Terry and her boss Emmanuel puts things in motion though and everything goes according to plan until Denny’s ward gets nosy and goes through Terry’s things. He understands that Denny will be killed after his job, he’s happy that this cop killer will die. He thinks about it in Denny’s presence, Denny hears it and decides to take the French leave.

Who can go after a mindreader? Another mindreader. That’s where Snowe comes into the mix…

So we have two mindreaders on the loose and one FBI team who needs them back under their control but must keep things under wraps about their program. Who will win the chase?

Mindreading and the angst that go with it. No offense, Iain Levison, but Stephenie Meyer beat you to it in Twilight. Her vampire hears other people’s thoughts, except Bella’s and we know how crowded his head is from all the wandering thoughts around him.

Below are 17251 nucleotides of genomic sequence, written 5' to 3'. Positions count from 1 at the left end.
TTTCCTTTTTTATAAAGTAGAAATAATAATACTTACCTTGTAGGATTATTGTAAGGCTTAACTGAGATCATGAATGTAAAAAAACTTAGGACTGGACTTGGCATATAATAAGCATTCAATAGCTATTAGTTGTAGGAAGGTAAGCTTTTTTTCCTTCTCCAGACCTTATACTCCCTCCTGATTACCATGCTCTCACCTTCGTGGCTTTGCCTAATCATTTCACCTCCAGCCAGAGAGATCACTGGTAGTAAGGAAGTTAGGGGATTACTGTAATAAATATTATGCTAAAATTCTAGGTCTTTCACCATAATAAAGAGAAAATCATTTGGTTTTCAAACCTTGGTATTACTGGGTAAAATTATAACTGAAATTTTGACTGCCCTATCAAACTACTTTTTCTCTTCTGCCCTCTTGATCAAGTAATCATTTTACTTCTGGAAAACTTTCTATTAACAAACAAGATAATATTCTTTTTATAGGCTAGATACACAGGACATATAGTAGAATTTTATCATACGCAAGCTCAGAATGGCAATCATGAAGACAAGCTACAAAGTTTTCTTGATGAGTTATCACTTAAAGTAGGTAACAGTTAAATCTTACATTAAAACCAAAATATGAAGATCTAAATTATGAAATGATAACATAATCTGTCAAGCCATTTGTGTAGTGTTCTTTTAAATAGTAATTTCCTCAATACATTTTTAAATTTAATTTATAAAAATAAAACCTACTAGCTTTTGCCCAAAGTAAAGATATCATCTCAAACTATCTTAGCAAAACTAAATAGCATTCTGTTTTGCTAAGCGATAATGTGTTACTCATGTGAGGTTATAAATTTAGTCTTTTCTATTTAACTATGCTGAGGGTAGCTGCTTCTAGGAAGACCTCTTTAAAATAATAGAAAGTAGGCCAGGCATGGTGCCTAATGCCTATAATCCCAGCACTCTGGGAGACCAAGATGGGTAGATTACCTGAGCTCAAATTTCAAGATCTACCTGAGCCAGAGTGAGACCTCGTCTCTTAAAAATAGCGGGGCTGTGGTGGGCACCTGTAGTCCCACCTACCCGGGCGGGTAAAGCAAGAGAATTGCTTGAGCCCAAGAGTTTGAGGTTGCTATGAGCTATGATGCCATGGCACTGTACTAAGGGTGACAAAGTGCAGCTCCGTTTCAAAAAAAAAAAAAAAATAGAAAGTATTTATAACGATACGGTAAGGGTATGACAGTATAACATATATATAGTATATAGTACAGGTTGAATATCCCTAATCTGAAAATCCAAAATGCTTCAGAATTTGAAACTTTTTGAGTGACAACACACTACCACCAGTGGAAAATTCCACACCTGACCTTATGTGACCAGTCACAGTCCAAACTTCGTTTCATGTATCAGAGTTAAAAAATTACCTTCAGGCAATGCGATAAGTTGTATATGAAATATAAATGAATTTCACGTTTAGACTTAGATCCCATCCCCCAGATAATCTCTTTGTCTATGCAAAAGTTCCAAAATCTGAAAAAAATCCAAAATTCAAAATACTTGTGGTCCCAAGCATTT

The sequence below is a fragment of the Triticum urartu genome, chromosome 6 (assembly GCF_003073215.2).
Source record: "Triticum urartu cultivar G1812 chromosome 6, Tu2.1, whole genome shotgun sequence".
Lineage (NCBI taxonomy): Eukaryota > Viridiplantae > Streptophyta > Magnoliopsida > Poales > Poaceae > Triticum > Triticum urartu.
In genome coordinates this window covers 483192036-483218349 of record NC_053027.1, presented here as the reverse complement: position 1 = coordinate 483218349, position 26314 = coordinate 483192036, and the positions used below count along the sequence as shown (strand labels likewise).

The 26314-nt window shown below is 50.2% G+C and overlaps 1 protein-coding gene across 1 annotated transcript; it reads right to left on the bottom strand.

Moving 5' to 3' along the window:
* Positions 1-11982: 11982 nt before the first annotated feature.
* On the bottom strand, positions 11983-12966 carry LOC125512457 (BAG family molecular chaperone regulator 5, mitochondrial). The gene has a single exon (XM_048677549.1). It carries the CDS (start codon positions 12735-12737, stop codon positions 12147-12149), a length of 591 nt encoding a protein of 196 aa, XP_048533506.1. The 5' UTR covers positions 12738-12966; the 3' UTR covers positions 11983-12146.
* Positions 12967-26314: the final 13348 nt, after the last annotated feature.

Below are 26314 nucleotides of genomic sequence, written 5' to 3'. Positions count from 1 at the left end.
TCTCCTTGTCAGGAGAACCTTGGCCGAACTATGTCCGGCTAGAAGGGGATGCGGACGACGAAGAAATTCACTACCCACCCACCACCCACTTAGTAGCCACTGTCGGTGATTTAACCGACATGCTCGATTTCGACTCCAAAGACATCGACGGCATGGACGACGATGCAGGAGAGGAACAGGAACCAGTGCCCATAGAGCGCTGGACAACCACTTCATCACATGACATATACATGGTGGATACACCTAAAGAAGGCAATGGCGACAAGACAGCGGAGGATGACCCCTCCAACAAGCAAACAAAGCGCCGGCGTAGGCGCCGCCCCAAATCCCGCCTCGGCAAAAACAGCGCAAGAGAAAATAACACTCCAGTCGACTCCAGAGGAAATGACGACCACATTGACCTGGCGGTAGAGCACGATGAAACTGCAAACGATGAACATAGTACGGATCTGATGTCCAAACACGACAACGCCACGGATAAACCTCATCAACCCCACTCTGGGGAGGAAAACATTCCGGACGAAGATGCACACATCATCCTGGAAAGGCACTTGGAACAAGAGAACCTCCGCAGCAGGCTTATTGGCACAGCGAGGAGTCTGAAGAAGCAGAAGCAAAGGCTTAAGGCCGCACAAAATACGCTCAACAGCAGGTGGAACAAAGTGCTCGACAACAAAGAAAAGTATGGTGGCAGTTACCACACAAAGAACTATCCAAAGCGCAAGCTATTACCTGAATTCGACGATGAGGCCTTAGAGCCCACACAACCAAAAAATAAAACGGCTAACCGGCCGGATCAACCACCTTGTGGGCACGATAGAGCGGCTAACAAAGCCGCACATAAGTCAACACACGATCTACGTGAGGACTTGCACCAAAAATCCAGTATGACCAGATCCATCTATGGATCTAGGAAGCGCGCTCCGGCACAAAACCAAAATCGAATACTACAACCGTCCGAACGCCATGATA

Mindreader has nothing to do with social media and all the IT traces we leave in our everyday lives with our phones, computers, cars and so on. One evening, my work Iphone informed that if I left the office right now, it would take me 34min to get home. This is my work phone. I have no personal data in it. I guess it just tracked where I spend my days and where I spend my nights and assumed these locations where work and home. It kind of freaked me out. This topic is a tremendous playing field for dystopian fiction. (or not so dystopian, btw) Here, this path isn’t explored, except slightly through a member of the FBI team, Jerry, who has mad competences with internet tracking. It seems such a waste of good plot material and from what I heard of his interview, Iain Levison could do better on the political and social exploration of the theme. So it was a disappointment.